Category Archives: antenna

On Point: The Yagi Antenna

If you happened to look up during a drive down a suburban street in the US anytime during the 60s or 70s, you’ll no doubt have noticed a forest of TV antennas. When over-the-air TV was the only option, people went to great lengths to haul in signals, with antennas of sometimes massive proportions flying over rooftops.

Outdoor antennas all but disappeared over the last third of the 20th century as cable providers became dominant, cast to the curb as unsightly relics of a sad and bygone era of limited choices and poor reception. But now cheapskates cable-cutters like yours …read more

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Posted in antenna, design, Engineering, Featured, history, wireless hacks, yagi, yagi-uda | Leave a comment

Antenna Analyzer is a Lab in a Box

There was a time when the measure of a transmitting radio antenna was having it light an incandescent bulb. A step up was a classic SWR/Power meter that showed you forward and reflected power. Over the years, a few other instruments have tried to provide a deeper look into antenna performance. However, the modern champion is the antenna analyzer which is a way of measuring vector impedance.

[Captain Science] did a review of an inexpensive N1201SA analyzer. This device is well under $200 from the usual Chinese sellers. The only thing a bit odd is the frequency range which is …read more

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Posted in antenna, antenna analyzer, ham radio, radio hacks, review, reviews, vector impedence | Leave a comment

Loop Antenna is Portable

We don’t know if [OH8STN] has a military background, but we suspect he might since his recent post is about a “DIY Man Portable Magnetic Loop Antenna.” “Man-portable” is usually a military designation, and — we presume — he wouldn’t object to a woman transporting it either.

[OH8STN] started with a Chameleon antenna starter kit. This costs about $100 and is primarily a suitable variable capacitor with a 6:1 reduction drive premounted and soldered. Of course, you could source your own, but finding variable capacitors that can handle transmit duty (admittedly, these can apparently handle about 10 W continuous or …read more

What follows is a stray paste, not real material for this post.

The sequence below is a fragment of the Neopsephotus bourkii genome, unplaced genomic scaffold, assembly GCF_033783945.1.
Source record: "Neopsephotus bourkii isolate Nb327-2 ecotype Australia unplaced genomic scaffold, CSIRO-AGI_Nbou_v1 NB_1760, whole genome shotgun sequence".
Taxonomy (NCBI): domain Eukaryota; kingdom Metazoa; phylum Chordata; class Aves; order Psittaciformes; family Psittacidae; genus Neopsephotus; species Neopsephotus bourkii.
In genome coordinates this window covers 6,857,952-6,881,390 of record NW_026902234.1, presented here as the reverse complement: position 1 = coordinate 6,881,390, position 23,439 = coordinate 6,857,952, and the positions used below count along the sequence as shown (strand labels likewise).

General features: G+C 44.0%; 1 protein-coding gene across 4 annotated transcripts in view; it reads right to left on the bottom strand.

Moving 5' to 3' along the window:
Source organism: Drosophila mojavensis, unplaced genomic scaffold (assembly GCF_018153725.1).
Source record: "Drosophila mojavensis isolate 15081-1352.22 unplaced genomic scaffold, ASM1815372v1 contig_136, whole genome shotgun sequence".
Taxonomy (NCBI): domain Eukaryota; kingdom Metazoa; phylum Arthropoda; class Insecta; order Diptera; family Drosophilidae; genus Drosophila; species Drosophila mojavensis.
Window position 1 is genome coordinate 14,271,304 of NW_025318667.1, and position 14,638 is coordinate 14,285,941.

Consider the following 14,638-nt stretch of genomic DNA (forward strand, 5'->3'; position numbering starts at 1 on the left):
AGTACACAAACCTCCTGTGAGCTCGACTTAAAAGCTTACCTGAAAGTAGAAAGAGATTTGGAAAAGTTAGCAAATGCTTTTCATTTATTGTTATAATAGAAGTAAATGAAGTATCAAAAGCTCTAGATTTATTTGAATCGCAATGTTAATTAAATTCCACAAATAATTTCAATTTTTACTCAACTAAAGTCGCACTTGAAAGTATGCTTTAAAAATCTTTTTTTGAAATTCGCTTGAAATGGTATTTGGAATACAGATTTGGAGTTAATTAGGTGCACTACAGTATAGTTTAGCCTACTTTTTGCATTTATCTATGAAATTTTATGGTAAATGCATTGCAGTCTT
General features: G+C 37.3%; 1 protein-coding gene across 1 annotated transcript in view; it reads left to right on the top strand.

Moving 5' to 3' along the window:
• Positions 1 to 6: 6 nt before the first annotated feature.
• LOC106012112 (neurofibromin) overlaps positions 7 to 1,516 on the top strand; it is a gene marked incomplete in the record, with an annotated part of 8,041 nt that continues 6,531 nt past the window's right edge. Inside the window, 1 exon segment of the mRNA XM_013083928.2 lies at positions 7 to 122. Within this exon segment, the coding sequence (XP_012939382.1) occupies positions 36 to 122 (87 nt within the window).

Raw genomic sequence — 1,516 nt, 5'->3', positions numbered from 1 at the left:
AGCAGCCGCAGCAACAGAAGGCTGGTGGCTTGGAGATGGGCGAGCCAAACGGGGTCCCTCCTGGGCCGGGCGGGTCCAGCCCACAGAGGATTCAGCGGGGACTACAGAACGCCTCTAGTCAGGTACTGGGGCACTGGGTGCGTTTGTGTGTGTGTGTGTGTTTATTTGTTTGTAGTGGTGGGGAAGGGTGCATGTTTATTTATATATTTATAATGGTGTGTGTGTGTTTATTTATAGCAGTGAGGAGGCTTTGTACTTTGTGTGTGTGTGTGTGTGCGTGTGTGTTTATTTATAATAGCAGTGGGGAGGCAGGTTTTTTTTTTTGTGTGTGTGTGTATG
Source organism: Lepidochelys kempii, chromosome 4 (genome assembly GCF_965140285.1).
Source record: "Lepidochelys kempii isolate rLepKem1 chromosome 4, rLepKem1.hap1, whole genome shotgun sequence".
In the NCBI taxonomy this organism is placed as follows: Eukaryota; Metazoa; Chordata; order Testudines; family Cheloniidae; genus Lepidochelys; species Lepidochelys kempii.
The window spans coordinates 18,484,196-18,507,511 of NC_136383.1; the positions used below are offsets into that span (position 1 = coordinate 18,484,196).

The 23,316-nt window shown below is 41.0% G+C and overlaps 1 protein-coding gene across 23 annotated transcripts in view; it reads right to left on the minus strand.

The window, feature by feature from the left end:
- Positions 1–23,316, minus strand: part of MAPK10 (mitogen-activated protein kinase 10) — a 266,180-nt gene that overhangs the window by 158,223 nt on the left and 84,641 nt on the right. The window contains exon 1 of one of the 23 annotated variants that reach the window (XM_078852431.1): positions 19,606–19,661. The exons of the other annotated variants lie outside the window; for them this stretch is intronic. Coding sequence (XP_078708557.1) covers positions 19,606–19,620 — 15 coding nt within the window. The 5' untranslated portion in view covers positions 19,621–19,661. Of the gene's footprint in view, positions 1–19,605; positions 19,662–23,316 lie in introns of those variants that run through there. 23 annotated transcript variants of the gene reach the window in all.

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Posted in antenna, chameleon antenna, loop antenna, magnetic loop antenna, radio hacks | Leave a comment

Hackaday Links: February 5, 2017

A lot of people around here got their start in electronics with guitar pedals. This means soldering crappy old transistors to crappy old diodes and fawning over your tonez, d00d.  Prototyping guitar pedals isn’t easy, though, and now there’s a CrowdSupply project to make it easier The FX Development Board is just that — a few 1/4″ jacks, knobs, pots, power supply, and a gigantic footswitch to make prototyping guitar pedals and other musical paraphernalia easy. Think of it as a much more feature-packed Beavis Board that’s still significantly cheaper.

How do Communicators in Star Trek work? Nobody knows. Why …read more

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Posted in antenna, gps, guitar pedal, Hackaday Columns, Hackaday links, Kenwood, pong, Pongmechanik, star trek, Unintentional radiator | Leave a comment

Toshiro Kodera: Electromagnetic Gyrotropes

We’ve learned a lot by watching the talks from the Hackaday Superconferences. Still, it’s a rare occurrence to learn something totally new. Microwave engineer, professor, and mad hacker [Toshiro Kodera] gave a talk on some current research that he’s doing: replacing natural magnetic gyrotropic material with engineered metamaterials in order to make two-way beam steering antennas and more.

If you already fully understood that last sentence, you may not learn as much from [Toshiro]’s talk as we did. If you’re at all interested in strange radio-frequency phenomena, neat material properties, or are just curious, don your physics wizard’s hat and …read more

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Posted in 2016 Hackaday SuperConference, antenna, cons, Hackaday SuperConference, microwave, physics, research, RF, wireless hacks | Leave a comment

RainCube Spreads Its Umbrella

There are times when a mechanism comes to your attention that you have to watch time and time again, to study its intricacies and marvel at the skill of its designer. Sometimes it can be a complex mechanism such as a musical automaton or a mechanical loom, but other times it can be a device whose apparent simplicity hides its underlying cleverness. Such a moment came for us today, and it’s one we have to share with you.

RainCube is a satellite, as its name suggests in the CubeSat form factor and carrying radar instruments to study Earthly precipitation. One …read more

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Posted in antenna, cubesat, parabola, radio, radio hacks, spacecraft | Leave a comment